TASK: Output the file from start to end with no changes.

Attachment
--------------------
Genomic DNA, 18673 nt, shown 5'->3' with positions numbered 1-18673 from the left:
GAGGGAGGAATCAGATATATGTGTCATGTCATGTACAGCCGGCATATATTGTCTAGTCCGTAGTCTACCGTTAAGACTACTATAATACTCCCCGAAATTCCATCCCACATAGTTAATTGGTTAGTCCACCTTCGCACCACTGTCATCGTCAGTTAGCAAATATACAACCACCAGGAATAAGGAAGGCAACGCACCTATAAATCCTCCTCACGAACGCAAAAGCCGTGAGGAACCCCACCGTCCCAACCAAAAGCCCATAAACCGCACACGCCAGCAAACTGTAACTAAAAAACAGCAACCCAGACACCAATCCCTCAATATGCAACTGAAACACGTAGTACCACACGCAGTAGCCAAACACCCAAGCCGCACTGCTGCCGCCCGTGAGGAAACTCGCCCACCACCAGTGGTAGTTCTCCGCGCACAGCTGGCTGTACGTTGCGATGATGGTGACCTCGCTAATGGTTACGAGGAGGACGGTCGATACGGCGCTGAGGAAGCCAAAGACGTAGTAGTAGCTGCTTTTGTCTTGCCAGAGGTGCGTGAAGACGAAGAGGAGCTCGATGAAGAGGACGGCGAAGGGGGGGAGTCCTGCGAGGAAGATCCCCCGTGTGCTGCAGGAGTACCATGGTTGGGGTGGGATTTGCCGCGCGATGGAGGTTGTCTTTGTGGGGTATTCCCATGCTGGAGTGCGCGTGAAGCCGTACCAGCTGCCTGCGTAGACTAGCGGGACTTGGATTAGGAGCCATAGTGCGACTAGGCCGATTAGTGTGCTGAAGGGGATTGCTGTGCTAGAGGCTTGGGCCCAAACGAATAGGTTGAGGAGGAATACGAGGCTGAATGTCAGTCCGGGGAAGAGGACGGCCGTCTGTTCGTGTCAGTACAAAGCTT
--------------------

Genomic DNA, 18673 nt, shown 5'->3' with positions numbered 1-18673 from the left:
GAGGGAGGAATCAGATATATGTGTCATGTCATGTACAGCCGGCATATATTGTCTAGTCCGTAGTCTACCGTTAAGACTACTATAATACTCCCCGAAATTCCATCCCACATAGTTAATTGGTTAGTCCACCTTCGCACCACTGTCATCGTCAGTTAGCAAATATACAACCACCAGGAATAAGGAAGGCAACGCACCTATAAATCCTCCTCACGAACGCAAAAGCCGTGAGGAACCCCACCGTCCCAACCAAAAGCCCATAAACCGCACACGCCAGCAAACTGTAACTAAAAAACAGCAACCCAGACACCAATCCCTCAATATGCAACTGAAACACGTAGTACCACACGCAGTAGCCAAACACCCAAGCCGCACTGCTGCCGCCCGTGAGGAAACTCGCCCACCACCAGTGGTAGTTCTCCGCGCACAGCTGGCTGTACGTTGCGATGATGGTGACCTCGCTAATGGTTACGAGGAGGACGGTCGATACGGCGCTGAGGAAGCCAAAGACGTAGTAGTAGCTGCTTTTGTCTTGCCAGAGGTGCGTGAAGACGAAGAGGAGCTCGATGAAGAGGACGGCGAAGGGGGGGAGTCCTGCGAGGAAGATCCCCCGTGTGCTGCAGGAGTACCATGGTTGGGGTGGGATTTGCCGCGCGATGGAGGTTGTCTTTGTGGGGTATTCCCATGCTGGAGTGCGCGTGAAGCCGTACCAGCTGCCTGCGTAGACTAGCGGGACTTGGATTAGGAGCCATAGTGCGACTAGGCCGATTAGTGTGCTGAAGGGGATTGCTGTGCTAGAGGCTTGGGCCCAAACGAATAGGTTGAGGAGGAATACGAGGCTGAATGTCAGTCCGGGGAAGAGGACGGCCGTCTGTTCGTGTCAGTACAAAGCTT